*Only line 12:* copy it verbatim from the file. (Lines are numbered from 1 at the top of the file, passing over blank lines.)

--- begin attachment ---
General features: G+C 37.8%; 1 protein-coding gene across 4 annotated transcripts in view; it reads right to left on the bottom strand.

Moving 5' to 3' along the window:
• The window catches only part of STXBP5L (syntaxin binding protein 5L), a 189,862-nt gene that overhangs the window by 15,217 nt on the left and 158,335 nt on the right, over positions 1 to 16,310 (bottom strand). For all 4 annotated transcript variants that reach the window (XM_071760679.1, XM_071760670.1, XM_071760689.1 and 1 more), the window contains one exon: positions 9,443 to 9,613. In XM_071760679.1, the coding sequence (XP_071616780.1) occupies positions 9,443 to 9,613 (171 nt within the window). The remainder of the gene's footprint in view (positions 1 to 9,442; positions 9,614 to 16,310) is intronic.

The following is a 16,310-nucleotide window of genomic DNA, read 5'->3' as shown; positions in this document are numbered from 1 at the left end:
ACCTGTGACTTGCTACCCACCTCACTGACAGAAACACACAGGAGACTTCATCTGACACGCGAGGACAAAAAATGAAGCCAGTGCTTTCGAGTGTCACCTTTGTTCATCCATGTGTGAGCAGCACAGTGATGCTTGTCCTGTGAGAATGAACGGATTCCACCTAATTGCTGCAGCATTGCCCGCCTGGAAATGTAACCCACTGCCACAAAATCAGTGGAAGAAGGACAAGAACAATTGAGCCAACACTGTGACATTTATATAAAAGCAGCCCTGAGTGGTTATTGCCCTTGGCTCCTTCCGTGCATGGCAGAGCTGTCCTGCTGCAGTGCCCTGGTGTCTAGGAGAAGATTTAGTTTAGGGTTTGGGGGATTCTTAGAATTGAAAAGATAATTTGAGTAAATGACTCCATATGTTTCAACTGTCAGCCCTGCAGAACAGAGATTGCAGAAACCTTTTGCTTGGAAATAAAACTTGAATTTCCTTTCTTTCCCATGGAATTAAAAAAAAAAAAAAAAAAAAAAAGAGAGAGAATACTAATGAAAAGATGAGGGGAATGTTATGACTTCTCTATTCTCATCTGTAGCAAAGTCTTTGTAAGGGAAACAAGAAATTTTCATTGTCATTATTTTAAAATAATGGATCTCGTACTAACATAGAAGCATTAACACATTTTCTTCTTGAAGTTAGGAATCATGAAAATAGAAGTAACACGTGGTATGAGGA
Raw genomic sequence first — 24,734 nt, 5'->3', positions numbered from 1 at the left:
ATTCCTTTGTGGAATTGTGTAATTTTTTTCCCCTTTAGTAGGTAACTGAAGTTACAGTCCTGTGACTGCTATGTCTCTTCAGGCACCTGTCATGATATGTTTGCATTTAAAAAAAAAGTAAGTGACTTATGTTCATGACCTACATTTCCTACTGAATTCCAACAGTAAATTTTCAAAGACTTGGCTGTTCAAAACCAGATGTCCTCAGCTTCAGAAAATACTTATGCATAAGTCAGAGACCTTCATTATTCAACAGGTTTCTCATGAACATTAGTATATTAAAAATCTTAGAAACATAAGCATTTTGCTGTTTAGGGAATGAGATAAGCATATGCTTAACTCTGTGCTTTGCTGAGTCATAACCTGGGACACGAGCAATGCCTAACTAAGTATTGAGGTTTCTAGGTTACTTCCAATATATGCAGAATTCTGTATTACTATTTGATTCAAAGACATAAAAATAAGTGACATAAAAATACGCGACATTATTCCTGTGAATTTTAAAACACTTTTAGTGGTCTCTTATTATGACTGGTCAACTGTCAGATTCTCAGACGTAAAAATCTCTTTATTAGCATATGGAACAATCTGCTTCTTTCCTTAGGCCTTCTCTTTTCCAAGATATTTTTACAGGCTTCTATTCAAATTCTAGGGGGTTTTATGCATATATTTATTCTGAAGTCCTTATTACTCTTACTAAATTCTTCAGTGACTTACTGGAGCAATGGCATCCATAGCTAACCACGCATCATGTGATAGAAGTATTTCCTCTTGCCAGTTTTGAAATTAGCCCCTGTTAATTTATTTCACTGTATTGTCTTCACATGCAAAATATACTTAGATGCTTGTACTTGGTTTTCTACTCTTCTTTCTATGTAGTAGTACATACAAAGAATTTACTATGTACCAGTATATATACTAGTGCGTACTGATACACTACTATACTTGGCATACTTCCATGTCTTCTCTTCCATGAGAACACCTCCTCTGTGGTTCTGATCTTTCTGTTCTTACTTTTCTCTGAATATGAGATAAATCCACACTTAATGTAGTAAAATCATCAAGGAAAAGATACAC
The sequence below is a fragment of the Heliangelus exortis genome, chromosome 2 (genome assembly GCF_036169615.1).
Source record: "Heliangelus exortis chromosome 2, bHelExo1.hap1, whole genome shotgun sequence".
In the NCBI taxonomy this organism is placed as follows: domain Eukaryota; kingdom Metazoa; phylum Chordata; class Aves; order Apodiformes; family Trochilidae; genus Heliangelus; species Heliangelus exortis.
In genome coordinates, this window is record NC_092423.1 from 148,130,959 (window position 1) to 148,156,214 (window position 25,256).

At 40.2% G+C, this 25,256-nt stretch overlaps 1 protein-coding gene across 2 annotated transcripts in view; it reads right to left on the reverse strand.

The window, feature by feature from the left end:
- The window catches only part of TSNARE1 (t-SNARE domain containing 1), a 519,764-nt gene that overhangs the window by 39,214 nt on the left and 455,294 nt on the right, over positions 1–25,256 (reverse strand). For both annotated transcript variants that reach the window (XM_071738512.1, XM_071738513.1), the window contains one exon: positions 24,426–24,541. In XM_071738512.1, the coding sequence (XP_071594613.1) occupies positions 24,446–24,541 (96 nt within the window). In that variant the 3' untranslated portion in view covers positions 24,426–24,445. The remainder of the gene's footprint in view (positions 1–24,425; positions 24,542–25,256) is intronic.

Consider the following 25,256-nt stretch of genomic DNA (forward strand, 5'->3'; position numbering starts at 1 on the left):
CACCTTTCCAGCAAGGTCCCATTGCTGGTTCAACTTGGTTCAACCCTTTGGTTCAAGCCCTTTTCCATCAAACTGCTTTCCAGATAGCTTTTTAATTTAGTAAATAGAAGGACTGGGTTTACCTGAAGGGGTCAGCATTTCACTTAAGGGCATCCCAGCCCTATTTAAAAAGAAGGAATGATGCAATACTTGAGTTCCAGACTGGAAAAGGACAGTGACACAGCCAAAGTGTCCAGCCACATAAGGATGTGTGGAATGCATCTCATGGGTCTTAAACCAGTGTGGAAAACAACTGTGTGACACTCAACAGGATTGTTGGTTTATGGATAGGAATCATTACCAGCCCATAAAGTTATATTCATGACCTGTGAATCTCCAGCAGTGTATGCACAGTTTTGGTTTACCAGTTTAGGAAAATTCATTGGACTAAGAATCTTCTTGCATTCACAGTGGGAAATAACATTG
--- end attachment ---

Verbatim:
At 40.2% G+C, this 25,256-nt stretch overlaps 1 protein-coding gene across 2 annotated transcripts in view; it reads right to left on the reverse strand.